Romance Contemporary Fiction

I want a divorce, you obnoxious little twat” barked the lady in the red jumper while her frantic husband held on firmly to his fork. He would not use it, instead, he spat in his glass and threw the content in her face. Taking half her makeup with it, she dried her face with his scarf while he started to name all the things she would never put her hands on including some worthless sum and a poor introverted greyhound who, Lola was sure, could have done without such a rip-off.

Lurking over unhappy couples was one of Lola's most precious past time. Their cries and sobs were such a relief compared to the unfair criticism of her now ex-partner. After 5 years, he had finally managed to free himself from her by simply turning his phone off. It makes things easier, she thought. Respect and decency are much overrated in this day of age when a password can easily serve as a ring.

The train dumped her off early and Lola settled ungratefully for the town's cafe-restaurant, knowing very well the door to her old home would never be open this early. The tables didn't match the chairs, the broken door casually let in the freezing morning air and the swing music complemented, in no way, the state she was in. Lola yelled out for a double espresso and slowly cooled off to the sound of decaying love. Seating alone, waiting for no one, in a town she despised, Lola wondered, if, at this point in her life, she could have done better.

Famous for its historical charms and swank cooking, the little town of Sirap was regarded as one of the most dazzling and beautiful towns there was. It had an attitude of its own, such as that of a very refined and temperamental bird. Lola should have felt lucky to come from here as if the town's charming qualities could ever alter her fickle temper. The last time she was here, it was summer and the sky was as grey and as wet as it is now, on this chilly November morning. Every corner and every alley made her feel uneasy. The look of strangers felt like piercing darts as if the time she had spent away had made her redundant and she was now being spitted out like an infectious intruder. They had known her and perhaps even remembered the braided little girl that liked to play with ducks but that little girl was long gone and all Lola saw when she looked at them was bitterness.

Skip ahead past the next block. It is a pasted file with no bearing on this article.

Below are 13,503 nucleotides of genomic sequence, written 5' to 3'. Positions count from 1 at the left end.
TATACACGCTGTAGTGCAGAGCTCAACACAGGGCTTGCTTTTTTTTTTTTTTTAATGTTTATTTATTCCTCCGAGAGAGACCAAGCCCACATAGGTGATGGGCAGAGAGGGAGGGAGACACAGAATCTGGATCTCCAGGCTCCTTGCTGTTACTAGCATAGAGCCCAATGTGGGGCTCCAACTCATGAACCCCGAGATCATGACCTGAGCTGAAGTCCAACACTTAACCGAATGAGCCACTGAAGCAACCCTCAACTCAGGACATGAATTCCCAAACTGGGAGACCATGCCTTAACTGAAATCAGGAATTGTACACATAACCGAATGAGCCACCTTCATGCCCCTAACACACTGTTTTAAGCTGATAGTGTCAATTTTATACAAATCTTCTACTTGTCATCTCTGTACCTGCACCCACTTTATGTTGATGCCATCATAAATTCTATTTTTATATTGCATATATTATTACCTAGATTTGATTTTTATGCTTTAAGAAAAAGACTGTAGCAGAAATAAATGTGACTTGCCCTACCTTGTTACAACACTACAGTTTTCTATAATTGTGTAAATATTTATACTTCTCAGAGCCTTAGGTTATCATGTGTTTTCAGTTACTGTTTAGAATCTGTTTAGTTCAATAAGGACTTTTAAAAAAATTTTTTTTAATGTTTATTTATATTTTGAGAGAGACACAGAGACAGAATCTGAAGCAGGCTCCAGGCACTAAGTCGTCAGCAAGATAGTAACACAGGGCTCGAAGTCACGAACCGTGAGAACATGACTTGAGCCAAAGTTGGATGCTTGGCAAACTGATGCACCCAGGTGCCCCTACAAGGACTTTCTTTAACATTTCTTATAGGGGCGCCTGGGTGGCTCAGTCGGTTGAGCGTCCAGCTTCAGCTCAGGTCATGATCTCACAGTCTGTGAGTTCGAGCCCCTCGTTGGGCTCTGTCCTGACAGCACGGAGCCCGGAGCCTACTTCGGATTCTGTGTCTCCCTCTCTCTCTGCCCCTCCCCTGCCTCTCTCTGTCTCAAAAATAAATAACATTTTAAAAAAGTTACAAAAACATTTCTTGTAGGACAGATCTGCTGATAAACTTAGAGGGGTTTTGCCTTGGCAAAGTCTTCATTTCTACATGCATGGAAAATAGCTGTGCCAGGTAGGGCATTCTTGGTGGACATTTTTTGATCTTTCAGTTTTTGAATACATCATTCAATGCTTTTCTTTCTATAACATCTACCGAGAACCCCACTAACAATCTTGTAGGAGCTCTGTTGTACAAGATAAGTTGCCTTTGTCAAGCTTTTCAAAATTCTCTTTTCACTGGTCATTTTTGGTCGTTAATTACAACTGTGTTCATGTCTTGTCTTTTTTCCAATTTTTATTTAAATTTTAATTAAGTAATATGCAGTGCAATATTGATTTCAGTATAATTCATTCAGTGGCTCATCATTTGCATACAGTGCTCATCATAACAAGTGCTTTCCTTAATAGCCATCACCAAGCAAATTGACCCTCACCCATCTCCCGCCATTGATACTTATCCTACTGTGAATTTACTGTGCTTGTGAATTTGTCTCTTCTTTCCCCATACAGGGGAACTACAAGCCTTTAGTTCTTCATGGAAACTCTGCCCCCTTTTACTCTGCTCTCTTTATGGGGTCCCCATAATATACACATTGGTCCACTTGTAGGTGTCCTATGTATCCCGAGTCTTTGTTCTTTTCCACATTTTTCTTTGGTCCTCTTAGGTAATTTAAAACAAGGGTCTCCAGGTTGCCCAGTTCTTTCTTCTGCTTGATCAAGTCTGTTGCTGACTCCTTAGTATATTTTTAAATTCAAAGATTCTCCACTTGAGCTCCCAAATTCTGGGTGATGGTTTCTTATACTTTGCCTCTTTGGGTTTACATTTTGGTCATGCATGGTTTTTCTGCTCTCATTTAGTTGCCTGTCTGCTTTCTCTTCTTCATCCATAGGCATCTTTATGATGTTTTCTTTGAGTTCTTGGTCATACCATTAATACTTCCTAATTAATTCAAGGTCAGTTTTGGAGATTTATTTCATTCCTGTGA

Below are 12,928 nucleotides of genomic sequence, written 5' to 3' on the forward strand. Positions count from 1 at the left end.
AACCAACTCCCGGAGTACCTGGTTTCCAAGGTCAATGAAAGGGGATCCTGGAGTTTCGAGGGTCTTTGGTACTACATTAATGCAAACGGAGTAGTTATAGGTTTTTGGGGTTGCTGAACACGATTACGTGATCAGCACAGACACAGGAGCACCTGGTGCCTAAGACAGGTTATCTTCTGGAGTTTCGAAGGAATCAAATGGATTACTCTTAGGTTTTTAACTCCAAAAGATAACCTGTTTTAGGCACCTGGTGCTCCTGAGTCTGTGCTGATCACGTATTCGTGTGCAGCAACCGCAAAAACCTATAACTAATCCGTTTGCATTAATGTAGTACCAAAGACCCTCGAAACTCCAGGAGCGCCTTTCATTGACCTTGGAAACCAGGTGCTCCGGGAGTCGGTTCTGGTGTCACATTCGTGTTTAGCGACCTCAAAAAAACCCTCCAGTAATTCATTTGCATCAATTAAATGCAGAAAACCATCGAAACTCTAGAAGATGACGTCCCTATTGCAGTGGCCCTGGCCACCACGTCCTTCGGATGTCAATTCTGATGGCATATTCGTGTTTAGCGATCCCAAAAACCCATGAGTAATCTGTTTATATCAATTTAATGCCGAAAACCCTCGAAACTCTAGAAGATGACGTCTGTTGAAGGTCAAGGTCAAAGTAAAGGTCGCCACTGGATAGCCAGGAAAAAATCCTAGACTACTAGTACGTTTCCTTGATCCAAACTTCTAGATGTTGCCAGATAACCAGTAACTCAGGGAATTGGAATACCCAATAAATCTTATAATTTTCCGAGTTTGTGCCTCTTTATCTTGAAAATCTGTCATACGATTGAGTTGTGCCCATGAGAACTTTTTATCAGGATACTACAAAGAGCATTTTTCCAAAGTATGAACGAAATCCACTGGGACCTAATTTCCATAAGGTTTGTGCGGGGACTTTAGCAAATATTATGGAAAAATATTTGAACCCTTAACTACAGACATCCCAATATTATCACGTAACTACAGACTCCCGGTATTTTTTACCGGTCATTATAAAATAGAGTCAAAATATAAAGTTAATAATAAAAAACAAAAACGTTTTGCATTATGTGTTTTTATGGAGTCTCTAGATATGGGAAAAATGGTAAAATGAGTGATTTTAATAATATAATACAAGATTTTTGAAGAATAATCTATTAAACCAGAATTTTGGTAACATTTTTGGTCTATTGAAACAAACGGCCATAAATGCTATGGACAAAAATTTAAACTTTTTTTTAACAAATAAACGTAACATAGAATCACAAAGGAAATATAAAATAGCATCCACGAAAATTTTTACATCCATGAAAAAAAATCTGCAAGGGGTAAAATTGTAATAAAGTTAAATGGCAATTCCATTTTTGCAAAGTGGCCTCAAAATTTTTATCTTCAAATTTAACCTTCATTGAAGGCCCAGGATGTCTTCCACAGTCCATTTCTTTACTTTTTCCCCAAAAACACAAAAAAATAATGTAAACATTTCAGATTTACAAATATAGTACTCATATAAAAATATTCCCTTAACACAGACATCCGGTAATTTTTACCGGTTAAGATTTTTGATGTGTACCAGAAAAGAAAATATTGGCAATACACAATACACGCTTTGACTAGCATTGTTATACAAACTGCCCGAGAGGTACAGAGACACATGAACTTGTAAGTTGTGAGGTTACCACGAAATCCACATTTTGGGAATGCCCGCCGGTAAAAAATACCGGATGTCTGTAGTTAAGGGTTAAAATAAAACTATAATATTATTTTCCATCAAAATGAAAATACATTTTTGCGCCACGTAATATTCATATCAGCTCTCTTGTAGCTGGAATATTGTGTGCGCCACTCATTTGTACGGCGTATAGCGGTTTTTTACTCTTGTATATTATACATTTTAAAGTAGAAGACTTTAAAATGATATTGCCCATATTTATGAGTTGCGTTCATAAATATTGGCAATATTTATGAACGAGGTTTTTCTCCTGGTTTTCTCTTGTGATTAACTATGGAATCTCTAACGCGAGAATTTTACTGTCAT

Lola was convinced that all of Sirap's visitors saw the town, as tourists often do, through kaleidoscope glasses. They didn't see the thick puddles and one-way streets or chose to let it pass, in a poor attempt to get their money's worth. Lola had avoided it as much as she could but this time she had to come back. It was one of those things in life that even the most unpleasant have to go through. So there she was, down three espressos, hoping for her fourth with two bright hazel eyes staring back at her. He had clumsy manners but an engaging voice. His long face revealed an overnight beard, some would find attractive but it was his persistent smile that bothered Lola the most.

Besides the uncoupling couple, Lola was his only customer and, much to her dismay, the boy felt it was only his duty to make sure Lola was well looked after. He brought her a pastry with a side of salted butter. He reminded her of someone she might have known once. Maybe it was his skin, leathered and tanned from years of living the coastal life. They all looked the same down here. Lola considered leaving but her usual getaway lines didn't work on him.

If you wait an hour or so you'll see the early fishing boats but push it till 2 and you'll hear the seagull chanting”

He was a little odd but he made her laugh. He could not have been more obvious in his eagerness to please her. She always had a soft spot for the very driven. Less chance for indifference, she thought. She stayed. The cafe was his job but the boy had bigger dreams. The town was his true calling. One day he might be mayor but he currently spent most of his days fiercely campaigning for the opening and expansion of Sirap on Sea. Lola felt cheated. The whole town was a fraud and she wanted no part of this. She stormed off, leaving the pastry untouched and the boy crushed, his mouth wide open, midway through “Oh Sublime Sirap, you Silvery Siren”.

The heavy metal door was still locked when Lola reached it. She had called in advance but in this town like with its residents, Lola had very little faith. Her parents always kept a spare key, hidden between raw B and C of the mailboxes. They were never the forgetful type and with time, someone had surely stolen it and simply forgot to use it. She hid her luggage in the basement and left. As usual, the rain poured, but she would not go back to the cafe. She walked, drenched, through the hallow streets and recognized a house or two. She turned, avoiding the library and the gallery and headed for the town's outer section that she was scarcely allowed to visit as a child.